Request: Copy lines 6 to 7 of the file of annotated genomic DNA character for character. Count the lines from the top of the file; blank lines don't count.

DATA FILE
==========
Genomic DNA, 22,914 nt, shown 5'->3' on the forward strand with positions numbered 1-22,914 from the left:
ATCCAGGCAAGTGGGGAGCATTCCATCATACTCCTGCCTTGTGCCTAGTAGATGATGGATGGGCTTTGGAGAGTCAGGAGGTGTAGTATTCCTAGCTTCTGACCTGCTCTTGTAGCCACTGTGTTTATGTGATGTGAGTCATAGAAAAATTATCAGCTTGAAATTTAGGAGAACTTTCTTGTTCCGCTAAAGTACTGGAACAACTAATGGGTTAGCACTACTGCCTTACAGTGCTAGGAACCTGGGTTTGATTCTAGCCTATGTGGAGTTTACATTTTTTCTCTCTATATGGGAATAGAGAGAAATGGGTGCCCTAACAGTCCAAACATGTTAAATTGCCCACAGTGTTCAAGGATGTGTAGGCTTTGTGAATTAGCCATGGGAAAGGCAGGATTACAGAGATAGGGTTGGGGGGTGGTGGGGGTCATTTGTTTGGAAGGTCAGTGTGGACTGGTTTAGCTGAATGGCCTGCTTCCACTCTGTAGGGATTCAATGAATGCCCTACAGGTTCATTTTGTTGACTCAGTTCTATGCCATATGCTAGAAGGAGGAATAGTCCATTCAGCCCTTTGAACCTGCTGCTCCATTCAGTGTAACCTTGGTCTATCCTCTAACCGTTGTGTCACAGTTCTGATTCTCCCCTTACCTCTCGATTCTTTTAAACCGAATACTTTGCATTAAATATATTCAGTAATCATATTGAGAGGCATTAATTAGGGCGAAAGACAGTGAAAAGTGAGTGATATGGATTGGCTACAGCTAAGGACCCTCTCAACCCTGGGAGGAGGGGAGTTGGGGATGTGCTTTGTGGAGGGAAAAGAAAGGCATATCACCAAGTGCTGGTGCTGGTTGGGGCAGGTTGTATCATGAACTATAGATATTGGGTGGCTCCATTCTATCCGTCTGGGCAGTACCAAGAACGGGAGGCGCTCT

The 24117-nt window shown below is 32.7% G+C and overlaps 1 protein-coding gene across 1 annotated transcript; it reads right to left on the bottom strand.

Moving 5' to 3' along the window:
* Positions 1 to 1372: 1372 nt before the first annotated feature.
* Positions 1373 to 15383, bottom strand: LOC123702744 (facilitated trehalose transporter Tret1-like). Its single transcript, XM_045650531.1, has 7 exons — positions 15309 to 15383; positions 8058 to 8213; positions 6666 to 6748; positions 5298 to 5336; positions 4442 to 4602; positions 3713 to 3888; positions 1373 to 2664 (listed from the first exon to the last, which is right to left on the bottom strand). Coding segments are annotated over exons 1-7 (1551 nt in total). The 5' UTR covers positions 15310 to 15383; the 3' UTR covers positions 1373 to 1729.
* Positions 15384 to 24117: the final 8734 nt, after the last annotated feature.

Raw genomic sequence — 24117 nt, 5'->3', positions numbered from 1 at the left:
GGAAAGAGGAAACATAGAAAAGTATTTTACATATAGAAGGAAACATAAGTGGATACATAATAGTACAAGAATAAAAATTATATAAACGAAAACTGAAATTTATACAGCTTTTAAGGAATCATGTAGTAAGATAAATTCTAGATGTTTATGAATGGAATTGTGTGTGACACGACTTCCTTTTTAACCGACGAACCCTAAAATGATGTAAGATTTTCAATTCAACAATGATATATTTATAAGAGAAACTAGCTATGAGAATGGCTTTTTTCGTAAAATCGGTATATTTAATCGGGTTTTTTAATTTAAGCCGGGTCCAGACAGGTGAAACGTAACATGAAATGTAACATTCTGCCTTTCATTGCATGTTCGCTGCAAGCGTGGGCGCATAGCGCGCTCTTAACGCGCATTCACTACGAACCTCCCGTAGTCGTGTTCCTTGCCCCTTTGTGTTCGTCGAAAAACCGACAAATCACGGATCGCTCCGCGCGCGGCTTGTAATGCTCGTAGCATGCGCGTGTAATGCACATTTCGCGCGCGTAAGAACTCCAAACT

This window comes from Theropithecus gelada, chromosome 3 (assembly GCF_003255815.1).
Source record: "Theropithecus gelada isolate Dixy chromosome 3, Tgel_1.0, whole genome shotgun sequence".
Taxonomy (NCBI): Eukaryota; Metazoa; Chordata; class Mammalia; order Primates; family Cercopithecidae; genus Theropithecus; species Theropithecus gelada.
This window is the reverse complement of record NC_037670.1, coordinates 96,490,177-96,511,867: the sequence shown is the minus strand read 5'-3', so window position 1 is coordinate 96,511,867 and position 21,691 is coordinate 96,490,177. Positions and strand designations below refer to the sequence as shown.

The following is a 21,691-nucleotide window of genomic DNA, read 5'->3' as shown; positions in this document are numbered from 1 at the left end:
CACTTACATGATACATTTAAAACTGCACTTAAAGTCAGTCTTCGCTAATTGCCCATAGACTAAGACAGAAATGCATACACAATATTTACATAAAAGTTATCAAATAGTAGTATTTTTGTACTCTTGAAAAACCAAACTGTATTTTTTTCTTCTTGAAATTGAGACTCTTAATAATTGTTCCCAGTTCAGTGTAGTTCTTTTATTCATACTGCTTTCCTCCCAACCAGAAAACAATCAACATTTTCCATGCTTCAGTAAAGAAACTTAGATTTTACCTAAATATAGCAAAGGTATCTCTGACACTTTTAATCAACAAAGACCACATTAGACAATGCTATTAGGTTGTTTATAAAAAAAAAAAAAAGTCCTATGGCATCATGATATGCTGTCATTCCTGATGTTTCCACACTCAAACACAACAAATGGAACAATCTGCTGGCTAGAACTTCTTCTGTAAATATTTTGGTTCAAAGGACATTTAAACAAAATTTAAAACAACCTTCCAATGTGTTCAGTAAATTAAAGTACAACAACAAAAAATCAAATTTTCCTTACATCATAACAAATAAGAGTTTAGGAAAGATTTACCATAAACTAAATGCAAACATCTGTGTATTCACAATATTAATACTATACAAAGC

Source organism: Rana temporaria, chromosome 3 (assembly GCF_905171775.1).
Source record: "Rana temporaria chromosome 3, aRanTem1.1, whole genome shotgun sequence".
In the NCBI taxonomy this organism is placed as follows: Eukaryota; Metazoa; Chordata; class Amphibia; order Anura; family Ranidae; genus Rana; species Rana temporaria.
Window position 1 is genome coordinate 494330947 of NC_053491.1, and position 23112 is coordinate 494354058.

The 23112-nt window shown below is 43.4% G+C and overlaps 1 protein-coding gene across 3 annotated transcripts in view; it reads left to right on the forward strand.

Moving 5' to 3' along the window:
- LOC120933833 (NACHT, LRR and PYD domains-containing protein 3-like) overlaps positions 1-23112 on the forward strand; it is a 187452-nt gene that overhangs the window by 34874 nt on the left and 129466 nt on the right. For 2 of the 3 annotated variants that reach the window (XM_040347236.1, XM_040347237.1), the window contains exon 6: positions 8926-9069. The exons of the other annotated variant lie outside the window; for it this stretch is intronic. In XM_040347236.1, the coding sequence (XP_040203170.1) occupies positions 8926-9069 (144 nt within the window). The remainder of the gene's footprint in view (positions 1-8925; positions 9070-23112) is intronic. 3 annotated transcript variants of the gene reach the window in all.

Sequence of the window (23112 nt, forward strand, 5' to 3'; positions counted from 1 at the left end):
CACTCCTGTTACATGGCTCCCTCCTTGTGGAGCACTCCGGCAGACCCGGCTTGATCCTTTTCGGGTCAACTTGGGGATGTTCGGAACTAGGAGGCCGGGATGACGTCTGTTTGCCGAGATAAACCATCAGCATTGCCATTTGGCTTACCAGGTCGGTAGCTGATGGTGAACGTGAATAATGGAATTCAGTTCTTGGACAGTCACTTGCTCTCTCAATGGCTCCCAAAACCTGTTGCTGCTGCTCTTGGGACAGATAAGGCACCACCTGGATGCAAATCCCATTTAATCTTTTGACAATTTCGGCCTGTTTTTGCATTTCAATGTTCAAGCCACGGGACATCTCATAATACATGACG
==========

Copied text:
* Positions 1373 to 15383, bottom strand: LOC123702744 (facilitated trehalose transporter Tret1-like). Its single transcript, XM_045650531.1, has 7 exons — positions 15309 to 15383; positions 8058 to 8213; positions 6666 to 6748; positions 5298 to 5336; positions 4442 to 4602; positions 3713 to 3888; positions 1373 to 2664 (listed from the first exon to the last, which is right to left on the bottom strand). Coding segments are annotated over exons 1-7 (1551 nt in total). The 5' UTR covers positions 15310 to 15383; the 3' UTR covers positions 1373 to 1729.
* Positions 15384 to 24117: the final 8734 nt, after the last annotated feature.